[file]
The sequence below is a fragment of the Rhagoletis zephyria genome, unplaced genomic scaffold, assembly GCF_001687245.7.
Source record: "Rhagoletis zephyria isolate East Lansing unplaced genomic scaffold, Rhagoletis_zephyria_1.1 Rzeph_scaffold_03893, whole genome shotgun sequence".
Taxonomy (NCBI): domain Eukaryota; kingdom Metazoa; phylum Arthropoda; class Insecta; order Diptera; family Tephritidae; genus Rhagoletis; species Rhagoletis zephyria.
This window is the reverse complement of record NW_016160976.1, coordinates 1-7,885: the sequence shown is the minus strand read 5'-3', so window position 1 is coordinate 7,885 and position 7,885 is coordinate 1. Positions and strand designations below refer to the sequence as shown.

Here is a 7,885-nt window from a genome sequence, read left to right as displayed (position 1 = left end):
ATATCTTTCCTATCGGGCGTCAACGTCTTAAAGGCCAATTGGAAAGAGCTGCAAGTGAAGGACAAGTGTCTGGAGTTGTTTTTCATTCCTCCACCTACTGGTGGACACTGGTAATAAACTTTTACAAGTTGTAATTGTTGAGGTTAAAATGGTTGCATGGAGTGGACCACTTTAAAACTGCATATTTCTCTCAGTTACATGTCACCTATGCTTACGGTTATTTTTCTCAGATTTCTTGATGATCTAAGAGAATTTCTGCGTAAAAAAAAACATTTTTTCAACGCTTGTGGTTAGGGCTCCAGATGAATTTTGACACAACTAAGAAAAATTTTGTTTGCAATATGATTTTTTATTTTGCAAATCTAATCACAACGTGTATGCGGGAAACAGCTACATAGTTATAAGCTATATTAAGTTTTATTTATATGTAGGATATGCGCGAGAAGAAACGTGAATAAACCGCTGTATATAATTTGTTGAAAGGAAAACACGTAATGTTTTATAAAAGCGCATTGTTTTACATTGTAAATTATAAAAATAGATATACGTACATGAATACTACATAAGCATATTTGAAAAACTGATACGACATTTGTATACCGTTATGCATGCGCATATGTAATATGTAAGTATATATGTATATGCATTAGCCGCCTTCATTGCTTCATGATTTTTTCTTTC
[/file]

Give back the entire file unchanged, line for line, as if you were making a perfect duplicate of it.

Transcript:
The sequence below is a fragment of the Rhagoletis zephyria genome, unplaced genomic scaffold, assembly GCF_001687245.7.
Source record: "Rhagoletis zephyria isolate East Lansing unplaced genomic scaffold, Rhagoletis_zephyria_1.1 Rzeph_scaffold_03893, whole genome shotgun sequence".
Taxonomy (NCBI): domain Eukaryota; kingdom Metazoa; phylum Arthropoda; class Insecta; order Diptera; family Tephritidae; genus Rhagoletis; species Rhagoletis zephyria.
This window is the reverse complement of record NW_016160976.1, coordinates 1-7,885: the sequence shown is the minus strand read 5'-3', so window position 1 is coordinate 7,885 and position 7,885 is coordinate 1. Positions and strand designations below refer to the sequence as shown.

Here is a 7,885-nt window from a genome sequence, read left to right as displayed (position 1 = left end):
ATATCTTTCCTATCGGGCGTCAACGTCTTAAAGGCCAATTGGAAAGAGCTGCAAGTGAAGGACAAGTGTCTGGAGTTGTTTTTCATTCCTCCACCTACTGGTGGACACTGGTAATAAACTTTTACAAGTTGTAATTGTTGAGGTTAAAATGGTTGCATGGAGTGGACCACTTTAAAACTGCATATTTCTCTCAGTTACATGTCACCTATGCTTACGGTTATTTTTCTCAGATTTCTTGATGATCTAAGAGAATTTCTGCGTAAAAAAAAACATTTTTTCAACGCTTGTGGTTAGGGCTCCAGATGAATTTTGACACAACTAAGAAAAATTTTGTTTGCAATATGATTTTTTATTTTGCAAATCTAATCACAACGTGTATGCGGGAAACAGCTACATAGTTATAAGCTATATTAAGTTTTATTTATATGTAGGATATGCGCGAGAAGAAACGTGAATAAACCGCTGTATATAATTTGTTGAAAGGAAAACACGTAATGTTTTATAAAAGCGCATTGTTTTACATTGTAAATTATAAAAATAGATATACGTACATGAATACTACATAAGCATATTTGAAAAACTGATACGACATTTGTATACCGTTATGCATGCGCATATGTAATATGTAAGTATATATGTATATGCATTAGCCGCCTTCATTGCTTCATGATTTTTTCTTTC